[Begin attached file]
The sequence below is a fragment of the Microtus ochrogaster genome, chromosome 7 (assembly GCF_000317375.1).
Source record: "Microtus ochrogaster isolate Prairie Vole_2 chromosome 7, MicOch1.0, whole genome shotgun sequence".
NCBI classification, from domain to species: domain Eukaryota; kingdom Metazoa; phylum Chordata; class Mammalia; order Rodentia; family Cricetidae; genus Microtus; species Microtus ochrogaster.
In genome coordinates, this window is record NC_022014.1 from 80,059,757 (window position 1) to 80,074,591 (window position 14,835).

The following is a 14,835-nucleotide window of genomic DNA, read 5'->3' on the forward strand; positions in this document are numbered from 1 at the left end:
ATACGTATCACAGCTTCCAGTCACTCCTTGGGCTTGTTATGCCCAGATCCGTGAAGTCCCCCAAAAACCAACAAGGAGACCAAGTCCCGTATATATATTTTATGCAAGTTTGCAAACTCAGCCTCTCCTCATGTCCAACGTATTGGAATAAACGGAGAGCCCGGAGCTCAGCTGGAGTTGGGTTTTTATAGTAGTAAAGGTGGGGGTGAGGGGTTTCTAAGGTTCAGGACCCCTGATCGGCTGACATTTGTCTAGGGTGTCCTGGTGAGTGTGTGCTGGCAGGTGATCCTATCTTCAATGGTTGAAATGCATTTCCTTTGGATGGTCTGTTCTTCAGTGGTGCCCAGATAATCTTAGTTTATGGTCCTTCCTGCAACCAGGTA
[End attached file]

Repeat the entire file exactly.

The sequence below is a fragment of the Microtus ochrogaster genome, chromosome 7 (assembly GCF_000317375.1).
Source record: "Microtus ochrogaster isolate Prairie Vole_2 chromosome 7, MicOch1.0, whole genome shotgun sequence".
NCBI classification, from domain to species: domain Eukaryota; kingdom Metazoa; phylum Chordata; class Mammalia; order Rodentia; family Cricetidae; genus Microtus; species Microtus ochrogaster.
In genome coordinates, this window is record NC_022014.1 from 80,059,757 (window position 1) to 80,074,591 (window position 14,835).

The following is a 14,835-nucleotide window of genomic DNA, read 5'->3' on the forward strand; positions in this document are numbered from 1 at the left end:
ATACGTATCACAGCTTCCAGTCACTCCTTGGGCTTGTTATGCCCAGATCCGTGAAGTCCCCCAAAAACCAACAAGGAGACCAAGTCCCGTATATATATTTTATGCAAGTTTGCAAACTCAGCCTCTCCTCATGTCCAACGTATTGGAATAAACGGAGAGCCCGGAGCTCAGCTGGAGTTGGGTTTTTATAGTAGTAAAGGTGGGGGTGAGGGGTTTCTAAGGTTCAGGACCCCTGATCGGCTGACATTTGTCTAGGGTGTCCTGGTGAGTGTGTGCTGGCAGGTGATCCTATCTTCAATGGTTGAAATGCATTTCCTTTGGATGGTCTGTTCTTCAGTGGTGCCCAGATAATCTTAGTTTATGGTCCTTCCTGCAACCAGGTA